My Nanny often accused me of navel gazing. “Do you ever talk about anything but yourself?” she would say. Although, lately she’d taken to prodding me to get me to respond more. “You’re awful quiet, what are you thinking about?” I sometimes wondered if she’d ever be happy with me as I was. I had an inkling she’d rather be buried six feet under than admit that she was proud of me. But I didn’t really need her to admit it, it was the criteria for being a grandparent who paid attention. I wondered if she would notice if I planted trees around her part of the city. She’d probably complain about it, grateful for something new to say.

I dug my trowel into the soil again. I could do this weekly, I thought. I could plant until all the streets were covered in leafy green. I could take a day, become nocturnal and make a habit of kneeling in the mud. The scale of the idea was becoming tangled in my mind, so I bundled it up and tucked it away. For now, I was planting zinnias. I wondered what the Irish word for ‘zinnia’ was.

By 2 am we were finished. I looked down at my plot, full and flowering. When I stood up it looked like an entirely different street from the one we had started on. She was standing as well, dusting off her knees.

“Are you okay?” I asked. She nodded, content with the prerequisite for silence we’d unintentionally set. I felt at ease. I didn’t have much to say either.

We gathered up our things and the bars began to be let out. Drunken strangers spilled out onto the road and crowded towards the yellow lights of the nearby fast-food outlets. I watched them trample over the flower beds we’d just planted.

A man lurched onto the road and a passing car beeped its horn as it swerved to avoid him. He yelled after it and then turned on his heel back to his friends, the incident seemingly forgotten. Within the hour, the street would be deserted.

She put her hand on my shoulder, “Don’t look so disappointed. They didn’t do too much damage.”

“It didn’t even matter, did it?”

“You’re just tired. It did matter. You’ll see.”

She was right. It was just that I’d imagined a city in bloom. I wanted to be sitting on the banks of the river and seeing the sky turn from darker to lighter until a violently beautiful slash of light spilled across it, like a can of paint being knocked over. I had wanted to see something change.

Now it was just me and her walking home again and I couldn’t remember the words for anything. I didn’t ask why she had come with me. Any answer would have been disappointing. I couldn’t work out if I wanted her to leave me completely alone or if I wanted to cling to her. I thought of the people who I’d picked up and set down again like plates at a finger buffet. I could not tell what my friendship with her was supposed to mean. We’d been in flux since we’d met.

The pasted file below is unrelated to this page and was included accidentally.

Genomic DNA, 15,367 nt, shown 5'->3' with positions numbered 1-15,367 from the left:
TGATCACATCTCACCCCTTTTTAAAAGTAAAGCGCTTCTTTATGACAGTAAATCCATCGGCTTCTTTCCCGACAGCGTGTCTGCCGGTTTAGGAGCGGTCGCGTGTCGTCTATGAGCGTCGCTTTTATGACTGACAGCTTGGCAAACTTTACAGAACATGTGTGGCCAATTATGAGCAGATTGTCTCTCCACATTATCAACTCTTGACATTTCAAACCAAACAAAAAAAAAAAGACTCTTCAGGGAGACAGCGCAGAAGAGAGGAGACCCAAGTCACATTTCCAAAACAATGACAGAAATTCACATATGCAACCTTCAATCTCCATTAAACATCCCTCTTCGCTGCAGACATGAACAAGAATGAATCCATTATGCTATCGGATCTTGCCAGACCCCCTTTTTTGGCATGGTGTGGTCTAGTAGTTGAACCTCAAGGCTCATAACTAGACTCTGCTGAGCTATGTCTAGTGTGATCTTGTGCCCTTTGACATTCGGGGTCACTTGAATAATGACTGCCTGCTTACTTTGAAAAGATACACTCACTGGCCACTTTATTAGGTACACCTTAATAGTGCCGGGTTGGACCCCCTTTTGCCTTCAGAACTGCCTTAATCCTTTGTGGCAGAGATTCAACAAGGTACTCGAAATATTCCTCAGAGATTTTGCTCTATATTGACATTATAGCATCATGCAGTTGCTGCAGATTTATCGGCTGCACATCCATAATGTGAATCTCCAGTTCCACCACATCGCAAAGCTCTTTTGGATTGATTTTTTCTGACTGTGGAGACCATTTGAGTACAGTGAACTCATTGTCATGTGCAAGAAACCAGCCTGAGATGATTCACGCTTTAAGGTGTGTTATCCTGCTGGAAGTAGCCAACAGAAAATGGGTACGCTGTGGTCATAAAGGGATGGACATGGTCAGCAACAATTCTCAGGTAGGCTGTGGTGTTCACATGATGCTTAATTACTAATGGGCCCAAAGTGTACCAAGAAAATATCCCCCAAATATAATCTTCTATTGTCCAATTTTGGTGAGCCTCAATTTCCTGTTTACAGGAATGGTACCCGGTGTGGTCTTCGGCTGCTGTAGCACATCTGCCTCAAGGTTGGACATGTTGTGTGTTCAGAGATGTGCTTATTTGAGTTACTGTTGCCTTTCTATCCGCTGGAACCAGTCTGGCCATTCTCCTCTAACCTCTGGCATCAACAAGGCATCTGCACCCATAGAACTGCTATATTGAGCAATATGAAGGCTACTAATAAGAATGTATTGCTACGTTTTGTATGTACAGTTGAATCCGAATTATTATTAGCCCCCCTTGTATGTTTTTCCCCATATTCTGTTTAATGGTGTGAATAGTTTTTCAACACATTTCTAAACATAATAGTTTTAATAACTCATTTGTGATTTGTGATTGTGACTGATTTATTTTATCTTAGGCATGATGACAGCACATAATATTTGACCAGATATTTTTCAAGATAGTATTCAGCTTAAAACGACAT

As we walked, the light began to change anyway. It wasn’t quite a sunrise, but it was something. When we got back to my house I turned and saw a little trail of soil weaving the way we’d walked, like breadcrumbs. Later, when the sun came up properly, it was like none of it had happened.

I signed up for the library course and passed the information about it onto my old classmates via email. I hadn’t learnt much Irish in the three months since my last class but there was something in the fact that I hadn’t forgotten anything either.

I had also started applying for jobs again, much to Nanny’s delight. She’d loved having a grandchild who studied law until I walked out mere weeks into my successfully secured grad job.

It had been an easy job at a firm consisting of filing and note-taking. I was good at it. They paid me proper money. I’d worn sensible shoes, grown out my dyed hair and taken up a daily skincare routine to maintain some control over my adult acne. I lasted almost a month before the fear of moral ambiguity got the best of me. I’d barely thought about the office in the year since leaving.

I was running late for the first class when I bumped into her. We hadn’t spoken since the night we planted the zinnias together. I felt sheepish. She did not.

“I’m going to this Irish class with you.”

“What? But you don’t know any Irish yet.” I don’t know why I objected.

She fell into step with me. “I see it like evidence that the language of existence works. I didn’t even think about this language till I met you. Now I see it everywhere and I want to see it more. Besides, you’re not great at languages, so I am sure I’ll catch up with you in no time. What is the word for the chemist’s?” She pointed at the Boots,


“See, I don’t even know if that’s right or wrong. What about the word for wildflowers?”

“You’ve asked that before. Bláthanna fiáine,

Bláthanna fiáine,” she repeated nodding. She pointed to a little patch of soil where green shrubs were tentatively pushing up the dirt.

“Maybe.” I shrugged.

“No. They definitely are. I planted them.”

“What do you mean?”

“I went around the city and planted wildflower seeds. It takes them about three weeks to start growing.”

I just looked at her. “When did you do this?”

“About three weeks ago, wouldn’t you say?” she nodded again towards the little buds.

Actually, I didn’t know what to say. She had conducted a small act of God.

“You noticed, didn’t you?”

I’d never had the tongue for languages. Nor the words to describe this feeling. But it existed.

H.R. Gibs

H. R. Gibs, also known as Hannah Gibson, lives and writes in Belfast. She is currently studying her MA in journalism and is a founding member of the Soup Ink co-operative. Gibs writes articles, poetry, and short fiction because she does not believe in moderation. She tweets @hrgibs